LC: I don’t know much, truthfully. I know that they don’t pay for school, that taxes help to ensure that, and that they pay annual tuition. In the U.S., education costs can be fifty to seventy thousand dollars a year. Many students are left, of course, with enormous debts. And we were talking about stress! We had a health system that helped to pay for medical school, but it didn’t work, which is terrible, because the truth is that there’s a shortage of doctors, worldwide, and so there’s no incentive. Everyone would repay that investment when they started to work. The world needs doctors and your system is great for that. Since I came to Coimbra, I haven’t seen anything but enthusiasm and goodwill. No one paid you to organize this conference; you are doing this on your own time, and more than half are women! You can be everything you want!
Q: What generated the desire to write a book?
LC: When I decided to be a speaker, I realized that I always spoke in public without the title of speaker, because as doctors we get up and give speeches. We don’t really speak with the people; we just lecture, with technical terms, without much room for fun. So when I decided to become a professional speaker, I had a lot of training in this area, and one of the things that they repeated in these courses is that it’s always important to have a written basis for what we’re going to assert or share – a book, which could be small, or testimonial. And so I’m writing an autobiography with the hope that through my story, which I consider unique, I can reach many more people. But I must say that the big push to do it came from the people around me. At the end of a talk that I gave in Malaysia, a Chinese lady came up to me and said, “You should write a book.” And I said, “Oh, okay. I’ll write a book!” [Laughs]
Q: How do you see yourself in twenty years?
LC: In twenty years, I’ll be eighty-five. But that’s not important, because now that I’ve found this new calling – this ability to be able to inspire medical students, to share my experiences with so many people, to offer myself, just to listen to the dilemmas that they face – I feel like I could do it forever. There, my age disappears. Even so, twenty years from now I don’t think I’ll be able to travel as much. I will continue to speak. I hope to have my book finished by then. [Laughs] And enjoy life! Simply! To laugh, to be healthy, to enjoy life!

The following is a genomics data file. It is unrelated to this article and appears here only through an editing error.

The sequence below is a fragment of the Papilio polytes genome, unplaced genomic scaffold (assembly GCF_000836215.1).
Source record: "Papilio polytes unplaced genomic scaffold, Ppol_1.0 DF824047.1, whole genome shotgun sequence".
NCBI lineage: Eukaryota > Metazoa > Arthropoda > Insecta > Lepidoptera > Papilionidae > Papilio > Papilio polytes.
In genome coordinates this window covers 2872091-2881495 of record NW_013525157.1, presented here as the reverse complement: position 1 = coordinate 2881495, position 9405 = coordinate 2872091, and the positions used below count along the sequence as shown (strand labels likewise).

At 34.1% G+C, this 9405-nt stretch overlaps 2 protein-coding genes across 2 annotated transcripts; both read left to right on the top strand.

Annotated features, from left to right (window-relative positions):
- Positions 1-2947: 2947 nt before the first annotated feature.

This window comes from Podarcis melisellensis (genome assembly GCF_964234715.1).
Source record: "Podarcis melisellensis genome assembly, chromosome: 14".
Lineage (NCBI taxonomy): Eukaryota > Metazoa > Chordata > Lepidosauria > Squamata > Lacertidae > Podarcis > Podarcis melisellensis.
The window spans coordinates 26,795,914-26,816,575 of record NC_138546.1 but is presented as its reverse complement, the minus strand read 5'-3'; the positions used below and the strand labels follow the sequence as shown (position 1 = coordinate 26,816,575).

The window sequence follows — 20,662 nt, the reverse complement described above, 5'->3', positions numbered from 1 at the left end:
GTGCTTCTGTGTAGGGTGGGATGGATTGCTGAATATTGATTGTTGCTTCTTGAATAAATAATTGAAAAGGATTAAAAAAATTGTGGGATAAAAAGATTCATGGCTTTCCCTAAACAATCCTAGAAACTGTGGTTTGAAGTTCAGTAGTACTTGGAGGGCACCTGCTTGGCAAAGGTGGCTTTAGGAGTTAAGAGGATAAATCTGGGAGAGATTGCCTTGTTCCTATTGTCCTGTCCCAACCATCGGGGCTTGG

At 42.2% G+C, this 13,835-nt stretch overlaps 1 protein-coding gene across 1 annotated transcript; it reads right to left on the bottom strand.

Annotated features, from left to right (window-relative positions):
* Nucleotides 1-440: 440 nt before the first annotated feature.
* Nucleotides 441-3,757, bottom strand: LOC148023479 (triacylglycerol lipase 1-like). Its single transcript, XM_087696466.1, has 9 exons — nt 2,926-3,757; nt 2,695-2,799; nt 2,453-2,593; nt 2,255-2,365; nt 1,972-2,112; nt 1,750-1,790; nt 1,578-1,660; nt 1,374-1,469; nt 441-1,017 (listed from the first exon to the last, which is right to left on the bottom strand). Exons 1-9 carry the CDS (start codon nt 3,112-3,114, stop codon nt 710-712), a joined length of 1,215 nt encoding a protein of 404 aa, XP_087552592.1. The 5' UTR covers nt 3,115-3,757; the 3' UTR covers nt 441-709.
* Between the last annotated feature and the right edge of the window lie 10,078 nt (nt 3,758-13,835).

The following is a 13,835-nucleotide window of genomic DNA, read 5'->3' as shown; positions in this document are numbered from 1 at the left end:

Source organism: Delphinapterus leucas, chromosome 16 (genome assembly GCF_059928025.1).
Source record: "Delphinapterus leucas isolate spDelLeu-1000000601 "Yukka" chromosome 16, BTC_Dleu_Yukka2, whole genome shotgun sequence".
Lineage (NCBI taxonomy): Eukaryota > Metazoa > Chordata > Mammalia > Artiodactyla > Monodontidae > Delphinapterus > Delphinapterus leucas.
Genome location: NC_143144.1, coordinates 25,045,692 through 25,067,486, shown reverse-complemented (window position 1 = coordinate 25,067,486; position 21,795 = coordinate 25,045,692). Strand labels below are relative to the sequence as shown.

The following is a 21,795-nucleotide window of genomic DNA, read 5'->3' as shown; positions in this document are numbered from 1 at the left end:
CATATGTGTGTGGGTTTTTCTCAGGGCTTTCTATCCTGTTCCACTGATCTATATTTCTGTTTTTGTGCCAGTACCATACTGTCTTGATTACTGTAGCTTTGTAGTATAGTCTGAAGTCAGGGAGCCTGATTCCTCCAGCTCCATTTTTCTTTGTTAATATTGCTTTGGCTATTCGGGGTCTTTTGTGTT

Q: Do you agree with the phrase: “The only place where success comes before work is in the dictionary”?
LC: Many people feel that the only way to be really successful is to have your name in an article, to be published, to be famous worldwide. I never had that fame and yet I consider myself a successful woman. From my point of view, I don’t have to appear on television to feel rewarded. I’m the kind of person who puts my hand where it’s needed. I’m an eternal student and I go home happy when a patient tells me, “Thank you so much!” That’s success. One patient at a time, one person at a time. You have to work hard, but success depends on more than that. For some people, it’s natural to be a kind person, altruistic, and in many ways that should be the meaning of being a doctor. To care! If you don’t truly believe that, studying hard will never be enough. And we can never, ever, look at the success of another person and think that it’s our own.
Q: If you were face to face with a stranger for two minutes, what do you think your eyes would communicate?
LC: I want to go to the party! [Laughs] I’m just kidding. It’s all about the body language and it’s complex, based, frequently, on first impressions. For example, I laugh at myself a lot and always have a very upright posture. So I think that in two minutes I can affirm and convey a sense of well-being, that I am well, and that I’m a good person!
“I wanted people to look at me and see not a black woman, but someone who could get the job done, be very successful and respected.”
“I’ve found this new calling, this ability to inspire medical students.”